Looking like a pirate at a fancy-dress party, John Richardson, arm in a sling, with eye patch and head bandaged, sprang out of a battered postwar ambulance that served as the local taxi service. It was the summer of 1967 and John, along with his then boyfriend, Lyn Parker, had been staying the week before with my parents, the artists Anne Dunn and Rodrigo Moynihan, in their converted monastery near Aix-en-Provence in the south of France.
In those days my parents were usually painting in their respective studios for some exhibition or other, and were never to be seen during the day except at lunch and dinner, so it was left to whomever was around to entertain me. John fulfilled the role perfectly. While Lyn, a languid, handsome, blond-haired Texan, drank copious amounts of gin and tonics by the pool, John patiently kicked a football back and forth over the parched earth in the midday sun. Finding in John a willing accomplice, I managed to persuade him to play every conceivable pool game and field game. Apart from football there was also badminton, cricket, and boules. He never tired, and apart from the siesta I let him have, he always seemed to be willing to entertain me. He was always the most gregarious, amusing, and mischievous man in the room.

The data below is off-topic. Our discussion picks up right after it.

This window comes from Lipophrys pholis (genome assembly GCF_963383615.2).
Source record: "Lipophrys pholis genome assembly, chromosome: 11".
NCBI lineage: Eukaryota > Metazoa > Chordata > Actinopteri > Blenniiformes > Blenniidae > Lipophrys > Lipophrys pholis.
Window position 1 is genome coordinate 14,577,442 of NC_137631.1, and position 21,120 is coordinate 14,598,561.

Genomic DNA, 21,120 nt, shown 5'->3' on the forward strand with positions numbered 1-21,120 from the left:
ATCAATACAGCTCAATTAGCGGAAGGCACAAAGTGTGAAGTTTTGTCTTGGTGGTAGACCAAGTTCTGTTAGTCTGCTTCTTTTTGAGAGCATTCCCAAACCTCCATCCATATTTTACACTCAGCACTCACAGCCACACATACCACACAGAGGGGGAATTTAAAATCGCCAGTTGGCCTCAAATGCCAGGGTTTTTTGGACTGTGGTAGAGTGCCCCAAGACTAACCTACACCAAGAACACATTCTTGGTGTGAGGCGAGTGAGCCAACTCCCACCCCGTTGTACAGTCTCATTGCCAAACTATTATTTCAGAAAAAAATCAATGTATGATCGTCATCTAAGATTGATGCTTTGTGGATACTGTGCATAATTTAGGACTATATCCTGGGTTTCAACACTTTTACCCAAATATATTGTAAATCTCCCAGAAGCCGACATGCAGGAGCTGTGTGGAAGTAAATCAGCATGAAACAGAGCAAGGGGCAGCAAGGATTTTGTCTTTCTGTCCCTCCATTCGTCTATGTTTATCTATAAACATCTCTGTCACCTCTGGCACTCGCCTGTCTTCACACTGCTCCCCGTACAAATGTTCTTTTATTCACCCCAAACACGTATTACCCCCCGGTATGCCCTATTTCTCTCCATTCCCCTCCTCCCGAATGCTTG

The week before their accident, John and Lyn had arrived in a red convertible Mustang, an extraordinary novelty car in those days. They were making a tour of the south, visiting John’s old friends, grand friends, or useful friends. My mother was introduced to John after the war by the author and future literary editor of London’s Sunday Times, Francis Wyndham. She and John were to remain the greatest of friends for the rest of their lives.